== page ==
Speech Therapy For Children: Tips & Resources for Parents and Speech Therapists
Welcome to Speech for Kids, your online resource for speech and language therapy resources for children. Whether you're a parent looking for answers about your child's speech problems or a professional looking for online resources for speech therapy lessons, speech for kids is a an excellent resource.
NEW SPEECH THERAPY RESOURCES
SPEECH THERAPY QUESTIONS AND ANSWERS
1. What is Speech therapy?
2. Is it normal for my preschool child to stutter?
3. What about stuttering tools – tiny devices that go in your ear?
4. What is the cause of stuttering in toddlers and preschoolers?
5. What if my child needs speech therapy for his stuttering?
6. What websites do you recommend for accurate stuttering information?
7. How can I find out how well my toddler talks?
8. Does my toddler or child have autism or autism spectrum disorder? Why does my autistic child need a diagnosis?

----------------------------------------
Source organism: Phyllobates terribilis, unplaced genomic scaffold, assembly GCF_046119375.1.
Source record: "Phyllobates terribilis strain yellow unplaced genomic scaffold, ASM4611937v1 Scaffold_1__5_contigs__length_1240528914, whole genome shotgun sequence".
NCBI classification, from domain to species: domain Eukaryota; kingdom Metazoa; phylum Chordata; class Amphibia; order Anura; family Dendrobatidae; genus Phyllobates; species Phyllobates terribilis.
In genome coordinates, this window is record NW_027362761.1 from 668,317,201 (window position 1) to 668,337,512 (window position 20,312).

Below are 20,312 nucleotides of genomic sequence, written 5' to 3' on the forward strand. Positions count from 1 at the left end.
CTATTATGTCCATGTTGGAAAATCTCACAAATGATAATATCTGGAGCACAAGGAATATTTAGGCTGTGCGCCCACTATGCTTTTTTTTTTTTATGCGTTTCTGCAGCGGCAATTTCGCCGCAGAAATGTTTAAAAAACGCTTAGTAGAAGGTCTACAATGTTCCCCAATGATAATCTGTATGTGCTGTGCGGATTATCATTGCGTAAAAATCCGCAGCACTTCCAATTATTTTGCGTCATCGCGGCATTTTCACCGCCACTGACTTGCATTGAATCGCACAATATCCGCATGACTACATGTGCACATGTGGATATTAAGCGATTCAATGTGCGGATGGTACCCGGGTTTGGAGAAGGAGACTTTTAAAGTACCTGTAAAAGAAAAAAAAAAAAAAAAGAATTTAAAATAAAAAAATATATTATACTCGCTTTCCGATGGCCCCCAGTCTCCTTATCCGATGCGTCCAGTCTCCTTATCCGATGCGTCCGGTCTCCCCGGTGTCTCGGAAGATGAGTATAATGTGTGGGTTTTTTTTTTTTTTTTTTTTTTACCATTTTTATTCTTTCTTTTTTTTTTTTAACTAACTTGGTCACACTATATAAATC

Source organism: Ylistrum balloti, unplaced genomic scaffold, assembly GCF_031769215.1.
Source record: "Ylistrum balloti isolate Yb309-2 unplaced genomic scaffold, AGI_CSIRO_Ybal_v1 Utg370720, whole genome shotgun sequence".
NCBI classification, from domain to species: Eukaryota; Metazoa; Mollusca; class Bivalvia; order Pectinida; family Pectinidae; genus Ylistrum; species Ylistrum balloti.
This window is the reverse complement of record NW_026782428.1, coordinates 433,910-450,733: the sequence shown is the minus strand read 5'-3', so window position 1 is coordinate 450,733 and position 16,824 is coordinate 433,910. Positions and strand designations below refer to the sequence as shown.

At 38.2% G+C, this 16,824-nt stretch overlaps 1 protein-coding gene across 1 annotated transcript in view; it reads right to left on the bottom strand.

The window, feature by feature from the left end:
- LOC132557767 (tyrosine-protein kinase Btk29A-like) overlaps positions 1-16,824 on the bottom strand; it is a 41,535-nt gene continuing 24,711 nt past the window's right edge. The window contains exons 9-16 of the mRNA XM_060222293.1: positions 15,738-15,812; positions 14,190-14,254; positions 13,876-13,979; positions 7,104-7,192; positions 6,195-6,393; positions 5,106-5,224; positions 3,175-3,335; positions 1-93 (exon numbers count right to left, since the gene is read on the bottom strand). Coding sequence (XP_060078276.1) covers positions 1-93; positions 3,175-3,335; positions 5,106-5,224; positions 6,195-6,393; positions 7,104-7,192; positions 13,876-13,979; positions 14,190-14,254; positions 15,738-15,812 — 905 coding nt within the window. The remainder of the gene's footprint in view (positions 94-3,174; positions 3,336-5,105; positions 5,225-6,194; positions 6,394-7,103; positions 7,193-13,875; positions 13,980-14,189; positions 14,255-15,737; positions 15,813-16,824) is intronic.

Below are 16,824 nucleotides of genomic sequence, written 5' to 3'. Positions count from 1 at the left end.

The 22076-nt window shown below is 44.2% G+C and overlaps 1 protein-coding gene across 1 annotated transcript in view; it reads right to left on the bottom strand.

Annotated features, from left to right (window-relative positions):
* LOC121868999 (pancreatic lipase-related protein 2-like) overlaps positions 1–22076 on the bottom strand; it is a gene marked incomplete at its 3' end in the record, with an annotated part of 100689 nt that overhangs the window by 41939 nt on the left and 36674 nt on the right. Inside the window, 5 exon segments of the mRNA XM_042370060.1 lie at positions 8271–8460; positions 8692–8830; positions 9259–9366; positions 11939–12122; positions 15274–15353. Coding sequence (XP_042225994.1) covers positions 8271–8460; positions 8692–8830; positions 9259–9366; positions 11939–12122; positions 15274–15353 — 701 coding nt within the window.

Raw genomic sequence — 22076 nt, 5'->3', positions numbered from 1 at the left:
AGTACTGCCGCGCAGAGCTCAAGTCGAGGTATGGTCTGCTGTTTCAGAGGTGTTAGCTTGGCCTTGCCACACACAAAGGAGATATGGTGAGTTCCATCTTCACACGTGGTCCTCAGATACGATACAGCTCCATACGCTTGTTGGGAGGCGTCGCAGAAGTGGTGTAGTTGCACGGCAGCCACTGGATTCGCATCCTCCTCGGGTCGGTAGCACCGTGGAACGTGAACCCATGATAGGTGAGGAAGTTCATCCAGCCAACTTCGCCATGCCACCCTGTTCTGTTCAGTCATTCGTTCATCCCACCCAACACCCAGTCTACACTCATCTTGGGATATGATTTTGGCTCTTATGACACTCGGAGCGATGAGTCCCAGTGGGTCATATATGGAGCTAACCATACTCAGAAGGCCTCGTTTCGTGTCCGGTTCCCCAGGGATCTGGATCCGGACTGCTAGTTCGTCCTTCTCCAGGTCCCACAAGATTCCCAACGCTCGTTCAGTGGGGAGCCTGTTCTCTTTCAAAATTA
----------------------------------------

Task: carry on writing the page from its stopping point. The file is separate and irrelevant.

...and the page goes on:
9. What is an Articulation Disorder: What do I do if my child has an articulation disorder?
10. How do I know if a child needs speech therapy?
Submit your question. Email us at speechforkids (at) gmail (dot) com
SPEECH THERAPY NEWS
Classic Building Blocks Best for Children: Study
By Sarah Schmidt (Canwest News Service)
OTTAWA – Forget all the media products for babies on the market and go for the classic building blocks, suggests a new study linking playing with blocks with improved language acquisition in toddlers.
The Child Health Institute at the University of Washington released results yester5day from a six-month clinical trial showing middle- and lower-income children 1 ½ to 2 ½ years of age who engage in block-play scored significantly higher on an internationally recognized scale measuring toddlers’ language development.
The team of researchers, let by pediatrician Dr. Dimitri Christakis, also found on any given day these children were more than 80 per cent less likely to watch TV than children in the control group, who did not receive blocks.
Noting “an increasing number of media-based products are making unsubstantiated claims they can make children smarter, more literate, or more musical,” the study takes direct aim at companies like Walt Disney’s Baby Einstein Co., which markets a line of DVDs for newborns and toddlers.
Friday, November 10, 2006
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